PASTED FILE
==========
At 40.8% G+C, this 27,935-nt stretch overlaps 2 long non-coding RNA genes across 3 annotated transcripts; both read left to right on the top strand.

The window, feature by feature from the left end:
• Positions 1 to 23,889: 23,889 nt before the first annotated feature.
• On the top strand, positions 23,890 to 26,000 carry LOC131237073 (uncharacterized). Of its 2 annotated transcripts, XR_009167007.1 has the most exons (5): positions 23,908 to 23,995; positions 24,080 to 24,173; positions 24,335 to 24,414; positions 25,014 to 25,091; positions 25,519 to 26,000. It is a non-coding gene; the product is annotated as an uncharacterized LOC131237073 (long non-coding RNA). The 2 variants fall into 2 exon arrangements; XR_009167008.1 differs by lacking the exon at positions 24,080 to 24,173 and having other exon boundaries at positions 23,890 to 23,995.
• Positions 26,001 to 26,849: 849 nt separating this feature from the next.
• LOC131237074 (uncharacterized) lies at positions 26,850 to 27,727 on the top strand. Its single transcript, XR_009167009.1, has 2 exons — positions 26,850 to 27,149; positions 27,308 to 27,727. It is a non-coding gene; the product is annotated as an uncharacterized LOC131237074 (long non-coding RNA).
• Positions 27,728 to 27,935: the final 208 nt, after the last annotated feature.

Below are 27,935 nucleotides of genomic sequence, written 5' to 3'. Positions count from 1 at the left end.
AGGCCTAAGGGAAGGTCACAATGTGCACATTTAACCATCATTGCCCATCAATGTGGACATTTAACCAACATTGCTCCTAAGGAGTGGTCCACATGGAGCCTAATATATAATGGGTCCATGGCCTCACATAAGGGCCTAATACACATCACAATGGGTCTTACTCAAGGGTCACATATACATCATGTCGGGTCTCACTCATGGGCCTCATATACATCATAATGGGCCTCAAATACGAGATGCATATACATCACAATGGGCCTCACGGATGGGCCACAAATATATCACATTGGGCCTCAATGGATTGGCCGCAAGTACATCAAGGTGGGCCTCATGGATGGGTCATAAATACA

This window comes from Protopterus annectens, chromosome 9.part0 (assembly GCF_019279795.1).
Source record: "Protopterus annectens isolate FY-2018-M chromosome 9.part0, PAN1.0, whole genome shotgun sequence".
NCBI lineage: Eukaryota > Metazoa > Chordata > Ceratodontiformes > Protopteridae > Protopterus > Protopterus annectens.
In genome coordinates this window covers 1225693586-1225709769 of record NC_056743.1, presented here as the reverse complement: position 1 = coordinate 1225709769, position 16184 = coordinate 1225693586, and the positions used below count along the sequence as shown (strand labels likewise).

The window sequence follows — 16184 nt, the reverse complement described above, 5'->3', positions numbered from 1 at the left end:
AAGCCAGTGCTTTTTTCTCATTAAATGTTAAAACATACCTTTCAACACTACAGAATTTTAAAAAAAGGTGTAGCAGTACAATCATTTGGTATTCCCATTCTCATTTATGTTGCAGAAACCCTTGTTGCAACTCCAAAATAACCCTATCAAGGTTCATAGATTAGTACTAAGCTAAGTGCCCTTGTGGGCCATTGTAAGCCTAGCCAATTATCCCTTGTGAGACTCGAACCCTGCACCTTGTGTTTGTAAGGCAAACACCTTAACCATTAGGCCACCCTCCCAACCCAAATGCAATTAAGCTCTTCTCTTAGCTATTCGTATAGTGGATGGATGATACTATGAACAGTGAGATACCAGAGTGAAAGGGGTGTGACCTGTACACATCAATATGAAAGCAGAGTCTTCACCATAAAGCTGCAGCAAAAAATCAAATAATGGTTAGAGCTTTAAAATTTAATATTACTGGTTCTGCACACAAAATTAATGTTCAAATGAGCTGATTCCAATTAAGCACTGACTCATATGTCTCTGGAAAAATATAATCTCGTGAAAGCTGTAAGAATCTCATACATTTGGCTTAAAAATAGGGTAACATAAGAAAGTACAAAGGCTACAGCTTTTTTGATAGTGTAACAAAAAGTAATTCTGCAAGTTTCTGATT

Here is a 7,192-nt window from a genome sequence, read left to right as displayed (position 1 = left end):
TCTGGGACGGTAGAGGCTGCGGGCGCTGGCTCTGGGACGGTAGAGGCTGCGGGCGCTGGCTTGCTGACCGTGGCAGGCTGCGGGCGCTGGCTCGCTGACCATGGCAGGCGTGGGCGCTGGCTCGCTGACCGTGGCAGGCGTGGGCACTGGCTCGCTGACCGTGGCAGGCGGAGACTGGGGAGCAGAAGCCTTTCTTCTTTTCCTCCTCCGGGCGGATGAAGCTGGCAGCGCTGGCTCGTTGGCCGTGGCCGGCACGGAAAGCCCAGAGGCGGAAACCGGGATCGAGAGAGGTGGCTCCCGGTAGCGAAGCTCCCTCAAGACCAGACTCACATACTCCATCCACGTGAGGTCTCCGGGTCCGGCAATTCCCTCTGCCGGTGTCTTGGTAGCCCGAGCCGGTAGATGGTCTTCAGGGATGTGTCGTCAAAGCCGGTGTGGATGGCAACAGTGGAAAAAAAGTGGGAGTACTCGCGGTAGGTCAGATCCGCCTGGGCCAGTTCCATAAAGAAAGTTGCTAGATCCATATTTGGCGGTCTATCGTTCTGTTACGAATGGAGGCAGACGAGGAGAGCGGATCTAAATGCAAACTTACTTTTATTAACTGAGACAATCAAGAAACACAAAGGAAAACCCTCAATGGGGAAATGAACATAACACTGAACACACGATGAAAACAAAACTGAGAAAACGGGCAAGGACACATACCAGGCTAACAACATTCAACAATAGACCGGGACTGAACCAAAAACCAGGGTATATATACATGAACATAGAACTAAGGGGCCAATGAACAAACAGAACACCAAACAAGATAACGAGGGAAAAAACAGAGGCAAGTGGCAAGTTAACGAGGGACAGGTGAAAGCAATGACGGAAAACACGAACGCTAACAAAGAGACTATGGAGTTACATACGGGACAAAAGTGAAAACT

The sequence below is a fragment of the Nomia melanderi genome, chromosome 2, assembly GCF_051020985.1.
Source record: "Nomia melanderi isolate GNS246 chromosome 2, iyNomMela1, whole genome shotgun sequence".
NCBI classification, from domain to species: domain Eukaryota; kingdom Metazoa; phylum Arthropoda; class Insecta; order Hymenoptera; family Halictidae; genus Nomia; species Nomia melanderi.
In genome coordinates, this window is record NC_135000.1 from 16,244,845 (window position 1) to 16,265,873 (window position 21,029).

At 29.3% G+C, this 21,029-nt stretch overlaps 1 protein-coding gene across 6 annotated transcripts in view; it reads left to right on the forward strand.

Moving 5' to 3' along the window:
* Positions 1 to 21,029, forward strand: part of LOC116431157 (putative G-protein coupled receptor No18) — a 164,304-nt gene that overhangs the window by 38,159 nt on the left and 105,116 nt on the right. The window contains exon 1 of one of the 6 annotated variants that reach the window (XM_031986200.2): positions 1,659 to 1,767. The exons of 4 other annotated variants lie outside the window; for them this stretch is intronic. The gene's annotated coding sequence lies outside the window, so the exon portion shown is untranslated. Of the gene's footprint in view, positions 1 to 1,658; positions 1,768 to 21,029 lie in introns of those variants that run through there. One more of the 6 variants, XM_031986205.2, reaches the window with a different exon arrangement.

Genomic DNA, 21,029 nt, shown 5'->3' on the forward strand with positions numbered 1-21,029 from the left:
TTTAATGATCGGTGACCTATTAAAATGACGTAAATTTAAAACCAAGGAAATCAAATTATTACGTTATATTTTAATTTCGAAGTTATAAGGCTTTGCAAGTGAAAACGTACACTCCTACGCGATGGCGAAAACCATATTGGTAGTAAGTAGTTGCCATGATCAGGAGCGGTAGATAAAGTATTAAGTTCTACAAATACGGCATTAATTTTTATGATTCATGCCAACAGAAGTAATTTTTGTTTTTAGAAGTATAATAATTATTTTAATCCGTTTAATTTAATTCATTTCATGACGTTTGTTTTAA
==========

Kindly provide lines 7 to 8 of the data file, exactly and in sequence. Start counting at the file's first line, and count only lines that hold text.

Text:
• Positions 27,728 to 27,935: the final 208 nt, after the last annotated feature.

Below are 27,935 nucleotides of genomic sequence, written 5' to 3'. Positions count from 1 at the left end.